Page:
24 Hour Read-a-Thon Update #1: “Give The Lady What She Wants”

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Those words have more to do with a very famous man in Chicago’s history than they do with the read-a-thon taking place today.

For before Macy’s became a poor replacement for Chicago’s favorite department store, Marshall Fields was the quintessential place to shop.

If my mother didn’t sew my clothes herself, of a quality which would be hard to replicate, she bought them at Marshall Fields. We made a day of it, going to the State Street store, with layers upon layers of floors and departments. There was anything available to buy that anyone could ever want, from French perfume to evening dresses to mattresses. There was even a notions department, for sewing things, and a foundations department for lingerie.

There were men running the elevator, dressed in red coats and white gloves, turning a brass wheel when you entered, and asking, “What floor, please, Ma’am?”

And Christmas wasn’t complete until we had dined under the enormous Christmas tree in the Walnut Room after viewing the windows on the streets. Each window fit a theme for the year, perhaps Cinderella, and the windows told the story in successive rows with mechanical figures doing, or making, something to fit the theme.

When Macy’s came, my sisters-in-law and other dear friends, cut up their Fields’ credit cards vowing never to return again. And really, though I still have mine for a store now defunct, the trip to the store on State Street is no longer worth the effort.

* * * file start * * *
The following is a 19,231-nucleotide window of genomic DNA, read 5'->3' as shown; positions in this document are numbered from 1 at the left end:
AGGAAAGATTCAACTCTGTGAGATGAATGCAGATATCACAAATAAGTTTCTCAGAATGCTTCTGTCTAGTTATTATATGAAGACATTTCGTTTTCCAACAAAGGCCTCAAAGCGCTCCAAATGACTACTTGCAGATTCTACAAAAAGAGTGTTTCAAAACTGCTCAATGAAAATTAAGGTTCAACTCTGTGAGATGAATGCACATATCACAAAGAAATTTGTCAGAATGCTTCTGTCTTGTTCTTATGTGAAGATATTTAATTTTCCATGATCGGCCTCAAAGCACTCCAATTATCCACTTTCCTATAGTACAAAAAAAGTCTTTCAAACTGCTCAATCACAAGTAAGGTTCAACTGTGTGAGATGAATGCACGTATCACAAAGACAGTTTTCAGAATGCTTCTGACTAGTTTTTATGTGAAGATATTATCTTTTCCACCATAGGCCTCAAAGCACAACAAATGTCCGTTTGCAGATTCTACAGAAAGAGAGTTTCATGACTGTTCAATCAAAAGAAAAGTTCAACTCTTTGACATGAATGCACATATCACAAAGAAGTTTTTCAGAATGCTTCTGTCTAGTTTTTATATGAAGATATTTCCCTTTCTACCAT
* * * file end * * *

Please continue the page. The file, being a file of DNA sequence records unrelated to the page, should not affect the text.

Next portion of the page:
So why this tale of shopping? Because I am reading What The Lady Wants by Renee Rosen, and it is bringing back such happy memories as it tells the story of Marshall Field and his (previously unknown to me) extramarital affair with Mrs. Arthur Caton. Perhaps the book dwells a bit too much on Delia, but I am fascinated in learning more about the man who established this magnificent Chicago landmark. One which is missed to this day.

A proper review will be forthcoming when I finish the novel.

Eagerly Anticipating The 24 Hour Read-a-thon

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I could begin with Book Three of The Century of Giants trilogy by Ken Follett, which Dutton sent me to review before its publication on Sepetmber 16, 2014…

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Or, I could read the three novellas by Ludmilla Petrushevskaya which “tell disquieting and extreme stories of family that for almost two decades were censored by the Russian government,” sent to me this week from Penguin.